James Henderson

Outlining an innovative path to economic growth in Malaysia

Ongoing economic uncertainties and worsening geopolitical tensions on the global stage should not distract or dishearten Malaysia from executing a growth agenda underpinned by technological innovation.

While the challenges playing out in front of the world – coupled with supply chain disruptions and climate change concerns – will naturally impact local markets, the nation must remain resolute in forging its path towards prosperity.

“There is an imperative need for Malaysia’s public and private sectors to realign their goals towards strengthening organisational resilience and achieving long-term sustainable growth,” advised Boon Yow Tan, Technology Consulting Leader across ASEAN at EY.

Boon Yow Tan (EY)

According to Boon Yow, COVID-19 paved the way for more innovative organisations to step-up transformation across company operations, including the adoption of a wider usage of digital marketing tools and hybrid working arrangements, alongside diversifying supply chain sources.

Consequently, Malaysian businesses have now commenced integrating automation with artificial intelligence (AI) in operations and supply chain logistics to increase productivity and efficiency through machine learning (ML) algorithms and streamlined processes.

“While the ongoing challenges may have impacted some industries, there is still a strong appetite for innovation in Malaysia, to grow and develop the economy,” Boon Yow observed.

Such appetite for innovation can be translated into accelerated digital transformation projects across the country, motivated by a desire to “stay competitive” in challenging trading conditions.

To build a sustainable digital foundation, Boon Yow identified four leading technologies that organisations are prioritising irrespective of company size or industry sector:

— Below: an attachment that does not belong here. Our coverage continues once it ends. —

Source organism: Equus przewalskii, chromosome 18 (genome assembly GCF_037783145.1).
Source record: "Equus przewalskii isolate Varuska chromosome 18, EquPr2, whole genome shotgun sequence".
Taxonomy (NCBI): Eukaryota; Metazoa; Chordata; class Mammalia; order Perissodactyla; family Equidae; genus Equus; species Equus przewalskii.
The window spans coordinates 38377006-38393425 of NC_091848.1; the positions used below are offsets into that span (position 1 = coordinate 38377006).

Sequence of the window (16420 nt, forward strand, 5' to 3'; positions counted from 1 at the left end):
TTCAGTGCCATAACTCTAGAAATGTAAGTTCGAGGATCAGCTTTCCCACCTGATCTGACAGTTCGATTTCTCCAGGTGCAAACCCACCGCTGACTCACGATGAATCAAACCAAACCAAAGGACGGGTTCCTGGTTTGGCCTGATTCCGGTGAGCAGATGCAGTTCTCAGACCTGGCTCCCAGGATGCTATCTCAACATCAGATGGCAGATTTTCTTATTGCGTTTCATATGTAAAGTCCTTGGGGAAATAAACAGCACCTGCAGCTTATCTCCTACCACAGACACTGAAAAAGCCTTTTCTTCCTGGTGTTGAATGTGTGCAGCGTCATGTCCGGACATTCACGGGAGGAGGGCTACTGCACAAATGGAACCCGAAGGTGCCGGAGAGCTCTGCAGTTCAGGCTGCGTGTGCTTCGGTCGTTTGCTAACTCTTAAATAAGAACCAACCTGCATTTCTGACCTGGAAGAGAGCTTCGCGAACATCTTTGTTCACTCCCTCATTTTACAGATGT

• Data and analytics
  • Cloud
  • Internet of Things (IoT)
  • AI and ML

Specifically, data and analytics is gaining traction as a tool to generate actionable insights. According EY findings – published via 2022 Tech Horizon – 57% of businesses now cite data and analytics as a top investment priority, representing an increase from 34% in 2020.

This is primarily due to rising roadblocks when managing the increasing amount of data generated by organisations. Data security and compliance also continue to be “major concerns” nationwide.

“Companies are now focussing on data and analytics to drive decision-making through data quality and good data management,” Boon Yow said. “Organisations are now taking precautionary measures by upgrading their cyber security tools, data encryption and compliance management systems to protect sensitive data.”

Meanwhile, cloud continues to be a top priority as more companies leverage native platform-as-a-service (PaaS) capabilities – including speed and agility – to innovate at speed.

“With its scalability, flexibility and cost-saving benefits, cloud-based solutions enable rapid access and cost-effective storage of data and applications remotely,” Boon Yow added.

Delving deeper, IoT is fast emerging as a “key mechanism” for gaining insights into operational behaviour patterns, of which companies can now leverage.

“By capturing and analysing IoT data, organisations can drive profitability, create new forms of value and achieve operational break-throughs,” Boon Yow noted.

In addition, AI and ML are becoming “increasingly important” for local organisations seeking to make data-driven decisions, automate routine tasks and improve customer experience. This comes in response to rising productivity and efficiency challenges in organisations, triggering demand for automation, AI and ML to streamline operations and eliminate manual tasks.

“With AI and ML, businesses can take advantage of powerful tools to enhance their operations, promote growth and stay ahead of competitors,” Boon Yow advised.